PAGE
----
Then came the John Dean of these hearings, 26-year old former White House aide, Cassidy Hutchinson. Her blockbuster testimony in the sixth hearing and the evidence that followed in the seventh introduced a new element to the allegations of conspiracy and obstruction: violent intent.
Hutchinson provided context for Trump’s state of mind on January 6, testifying that he wanted to allow armed attendees at his rally at the Ellipse to bypass security and requested that rhetoric calling for supporters to march to the Capitol and effectively fight for Trump be included in his draft speech.
The seventh hearing deepened this story of Trump’s violent intent, explaining its origins in a December 18 Oval Office meeting with his most extreme supporters followed by the now-notorious December 19 “will be wild” tweet, which acted as a “siren” setting us on the path to the conflagration that was January 6.
That brings us to what we can expect from Tuesday’s hearing: Trump’s state of mind when the violence was consummated: the 187 minutes before he responded to the events at the Capitol. We can expect to hear about the way he targeted Pence that day and his negligent inaction while the mob made its way inside the Capitol.
We may also hear more about the member of the White House support staff whom Trump tried to contact, and from Sarah Matthews, a former White House deputy press secretary. They and other witnesses can shed further light on Trump’s state of mind and his refusal to call to stop the violence for several hours, despite numerous Trump allies urging him to do so.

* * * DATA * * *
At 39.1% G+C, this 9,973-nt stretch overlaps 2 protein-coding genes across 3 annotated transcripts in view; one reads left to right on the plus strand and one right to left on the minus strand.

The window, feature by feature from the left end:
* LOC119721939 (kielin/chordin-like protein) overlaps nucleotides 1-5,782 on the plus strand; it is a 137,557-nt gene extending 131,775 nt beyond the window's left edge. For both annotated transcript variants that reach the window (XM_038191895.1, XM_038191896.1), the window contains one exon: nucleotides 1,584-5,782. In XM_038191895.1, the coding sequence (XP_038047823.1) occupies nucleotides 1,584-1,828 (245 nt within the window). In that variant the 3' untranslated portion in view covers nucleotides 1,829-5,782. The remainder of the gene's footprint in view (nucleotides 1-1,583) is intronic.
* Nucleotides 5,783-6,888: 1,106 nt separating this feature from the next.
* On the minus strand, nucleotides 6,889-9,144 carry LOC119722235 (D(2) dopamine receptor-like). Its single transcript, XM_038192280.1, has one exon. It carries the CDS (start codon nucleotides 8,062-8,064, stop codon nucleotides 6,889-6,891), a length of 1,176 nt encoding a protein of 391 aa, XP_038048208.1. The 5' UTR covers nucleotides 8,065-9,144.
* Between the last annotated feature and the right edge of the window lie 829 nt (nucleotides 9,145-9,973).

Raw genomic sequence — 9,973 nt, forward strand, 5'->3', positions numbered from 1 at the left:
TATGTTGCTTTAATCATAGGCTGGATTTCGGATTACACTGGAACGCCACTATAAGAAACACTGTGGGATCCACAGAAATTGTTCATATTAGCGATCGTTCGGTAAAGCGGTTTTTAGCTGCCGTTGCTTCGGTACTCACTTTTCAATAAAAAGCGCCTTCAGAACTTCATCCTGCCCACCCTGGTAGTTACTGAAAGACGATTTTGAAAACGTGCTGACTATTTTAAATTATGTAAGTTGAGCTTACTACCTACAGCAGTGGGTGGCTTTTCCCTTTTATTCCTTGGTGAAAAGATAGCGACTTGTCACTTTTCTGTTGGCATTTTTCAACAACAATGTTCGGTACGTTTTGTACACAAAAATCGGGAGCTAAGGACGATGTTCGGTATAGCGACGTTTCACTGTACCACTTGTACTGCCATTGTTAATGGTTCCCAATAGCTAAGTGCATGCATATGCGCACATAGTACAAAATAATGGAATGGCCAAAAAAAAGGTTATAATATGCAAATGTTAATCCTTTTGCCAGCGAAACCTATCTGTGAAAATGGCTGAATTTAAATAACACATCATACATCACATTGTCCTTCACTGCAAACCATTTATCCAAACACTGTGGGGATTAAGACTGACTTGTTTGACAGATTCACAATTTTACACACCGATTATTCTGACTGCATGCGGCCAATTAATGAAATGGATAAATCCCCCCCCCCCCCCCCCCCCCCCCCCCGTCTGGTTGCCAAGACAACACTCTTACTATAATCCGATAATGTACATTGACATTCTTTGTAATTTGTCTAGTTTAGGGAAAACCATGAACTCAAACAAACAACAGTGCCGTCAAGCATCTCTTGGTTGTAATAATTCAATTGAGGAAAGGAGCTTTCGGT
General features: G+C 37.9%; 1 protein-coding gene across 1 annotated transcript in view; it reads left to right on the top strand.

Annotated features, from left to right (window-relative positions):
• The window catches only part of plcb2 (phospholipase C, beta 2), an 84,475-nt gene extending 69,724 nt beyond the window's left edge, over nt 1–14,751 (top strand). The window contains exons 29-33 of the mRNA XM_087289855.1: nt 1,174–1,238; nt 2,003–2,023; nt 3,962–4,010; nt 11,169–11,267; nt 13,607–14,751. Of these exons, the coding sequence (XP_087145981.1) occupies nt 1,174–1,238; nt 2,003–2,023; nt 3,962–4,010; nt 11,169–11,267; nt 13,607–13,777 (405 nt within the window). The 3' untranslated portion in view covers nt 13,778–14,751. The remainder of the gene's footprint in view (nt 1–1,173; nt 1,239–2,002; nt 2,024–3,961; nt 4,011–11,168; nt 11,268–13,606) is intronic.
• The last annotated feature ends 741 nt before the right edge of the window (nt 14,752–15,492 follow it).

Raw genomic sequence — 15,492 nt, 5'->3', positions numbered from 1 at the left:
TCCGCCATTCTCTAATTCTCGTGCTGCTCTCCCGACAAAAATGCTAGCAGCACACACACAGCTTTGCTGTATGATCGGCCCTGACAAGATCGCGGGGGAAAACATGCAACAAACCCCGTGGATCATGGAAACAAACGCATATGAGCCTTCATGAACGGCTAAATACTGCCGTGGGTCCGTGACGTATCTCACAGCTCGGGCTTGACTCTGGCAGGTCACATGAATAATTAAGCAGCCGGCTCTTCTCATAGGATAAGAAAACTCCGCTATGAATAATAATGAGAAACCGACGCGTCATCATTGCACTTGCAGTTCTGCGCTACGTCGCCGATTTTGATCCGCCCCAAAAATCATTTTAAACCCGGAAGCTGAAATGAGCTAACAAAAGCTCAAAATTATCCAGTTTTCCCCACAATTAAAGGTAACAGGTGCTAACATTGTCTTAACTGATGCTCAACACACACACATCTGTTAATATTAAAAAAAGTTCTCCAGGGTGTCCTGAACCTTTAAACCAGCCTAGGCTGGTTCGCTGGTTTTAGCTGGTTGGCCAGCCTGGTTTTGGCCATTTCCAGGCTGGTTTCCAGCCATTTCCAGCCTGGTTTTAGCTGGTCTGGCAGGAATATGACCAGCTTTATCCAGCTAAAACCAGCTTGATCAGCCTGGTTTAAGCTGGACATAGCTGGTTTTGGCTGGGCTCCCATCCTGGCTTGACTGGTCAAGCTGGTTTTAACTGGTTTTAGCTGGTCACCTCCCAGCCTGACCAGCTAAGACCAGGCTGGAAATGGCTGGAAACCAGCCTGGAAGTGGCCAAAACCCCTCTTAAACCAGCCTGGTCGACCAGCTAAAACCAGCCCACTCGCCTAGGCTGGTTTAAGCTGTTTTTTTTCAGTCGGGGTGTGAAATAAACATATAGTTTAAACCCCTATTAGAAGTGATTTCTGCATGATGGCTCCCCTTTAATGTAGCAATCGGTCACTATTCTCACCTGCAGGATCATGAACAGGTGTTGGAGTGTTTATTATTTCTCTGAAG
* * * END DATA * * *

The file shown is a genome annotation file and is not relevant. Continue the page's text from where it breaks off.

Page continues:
This will build on existing evidence that Trump violated the federal criminal prohibitions on conspiring to defraud the United States and to obstruct Congress by further filling in the intent piece.
Then, it will be in the hands of prosecutors to follow the road map of proof that the committee has laid out – including Fulton County District Attorney Fani Willis. Her special grand jury investigation was already moving along, and these hearings have surely advanced it by repeatedly citing proof of Trump’s interactions with Georgia election officials.
While that will be largely out of the committee’s hands, any additional hearings they have and their final report can certainly put a finer point on the superb work they have already done building the foundation for prosecutions. That can take the form of crystallizing the roadmap, compiling the evidence and getting it on paper, or even taking steps to issue a formal analysis of state and federal crimes or a criminal referral.
There’s one other thing the committee should do both with the eighth hearing and its work to follow. That is to point out that, in a sense, the conspiracy they have ably articulated has not ended.
The mob dispersed on January 6 and Trump left the White House, but he and his enablers continue to push the outrageous lie that the 2020 election was stolen. There are over 100 Trump adherents running for federal and state office, over 200 pieces of legislation based on the election fraud lie and the Supreme Court is set to take up a case that could allow state legislators to do the kinds of things that Trump and his allies sought. With all of this, we face not only a constitutional crisis, but also an existential one.
The good news is that a bipartisan coalition came together to beat back Trump’s conspiracy in 2020, and we can do it again. It’s important for the committee to analyze and galvanize this effort. Thankfully, they’ve already begun talking about the ongoing crisis. If they bring the same energy and excellence to expanding on this problem and its solutions as they have to their work thus far, that will be another important contribution. We hope to see it.